If you were recently injured or are suffering from a serious and life-threatening medical illness or condition, you are likely considering filing for disability benefits from the Social Security Administration (SSA). There are two types of benefits available: Social Security disability insurance (SSDI) and Supplemental Security Income (SSI). The former is available to those who have worked long enough to build up “work credits.” The latter, SSI, is available to those with extremely limited resources and low monthly income levels. Your Oklahoma Social Security lawyer can help you determine which program to apply to that will best suit your needs.
What Is the Definition of “Disabled”?
In order to receive Social Security benefits, you must first meet the definition of “disabled.” This is a legally operative definition held by the SSA and may not reflect other definitions of disability through other agencies. For example, showing that you are “disabled” for the purposes of receiving workers’ compensation has nothing to do with the SSA’s determination of whether you qualify for benefits. The SSA doesn’t consider your actual ability to find a job so much as your ability to perform the physical and mental requirements of a job if you were hired.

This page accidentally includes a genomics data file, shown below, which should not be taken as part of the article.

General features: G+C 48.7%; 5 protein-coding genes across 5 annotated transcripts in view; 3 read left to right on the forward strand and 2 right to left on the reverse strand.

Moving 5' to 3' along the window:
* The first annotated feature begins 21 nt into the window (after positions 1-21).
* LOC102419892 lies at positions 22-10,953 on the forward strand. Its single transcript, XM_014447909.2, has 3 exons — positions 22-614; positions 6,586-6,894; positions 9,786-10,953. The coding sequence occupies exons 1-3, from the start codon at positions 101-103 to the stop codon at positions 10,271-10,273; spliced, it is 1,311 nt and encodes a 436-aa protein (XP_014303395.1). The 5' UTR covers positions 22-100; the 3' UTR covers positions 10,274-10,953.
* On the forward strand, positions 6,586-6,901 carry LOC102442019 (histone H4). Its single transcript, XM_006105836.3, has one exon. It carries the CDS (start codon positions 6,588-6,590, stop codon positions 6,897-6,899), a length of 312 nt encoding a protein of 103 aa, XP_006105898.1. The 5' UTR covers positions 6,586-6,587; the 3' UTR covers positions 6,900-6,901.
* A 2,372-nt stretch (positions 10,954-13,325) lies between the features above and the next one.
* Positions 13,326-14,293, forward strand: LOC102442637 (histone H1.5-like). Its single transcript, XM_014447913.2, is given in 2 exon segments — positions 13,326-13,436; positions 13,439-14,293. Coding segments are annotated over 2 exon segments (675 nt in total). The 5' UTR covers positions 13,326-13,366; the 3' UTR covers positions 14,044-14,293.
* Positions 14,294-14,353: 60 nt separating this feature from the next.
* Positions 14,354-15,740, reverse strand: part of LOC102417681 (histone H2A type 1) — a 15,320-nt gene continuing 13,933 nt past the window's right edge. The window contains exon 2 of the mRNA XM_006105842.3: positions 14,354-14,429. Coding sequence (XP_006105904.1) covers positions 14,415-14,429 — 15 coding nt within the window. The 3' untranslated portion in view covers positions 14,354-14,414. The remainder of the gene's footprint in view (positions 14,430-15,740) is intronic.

Medically Determinable Condition
First, you must prove that you are suffering from a medically determinable (recognized) condition, illness or injury that is likely to last beyond 12 months or expected to result in your death. If you are seeking disability in light of a terminal illness, the SSA will take great measures to expedite your claim and handle your case with care. Typically, applicants must wait five months from the date of disability to receive their first payment, which is received in the sixth month.
If you have already applied for benefits and received a rejection letter, an Oklahoma Social Security lawyer can help you with the appeals process as well. The SSA provides multiple appeals opportunities starting with a reconsideration. After the reconsideration, you can petition for a hearing before an administrative law judge. From there, you can appeal to the SSA’s special appeals council.
For more information or to speak to an Oklahoma Social Security lawyer today.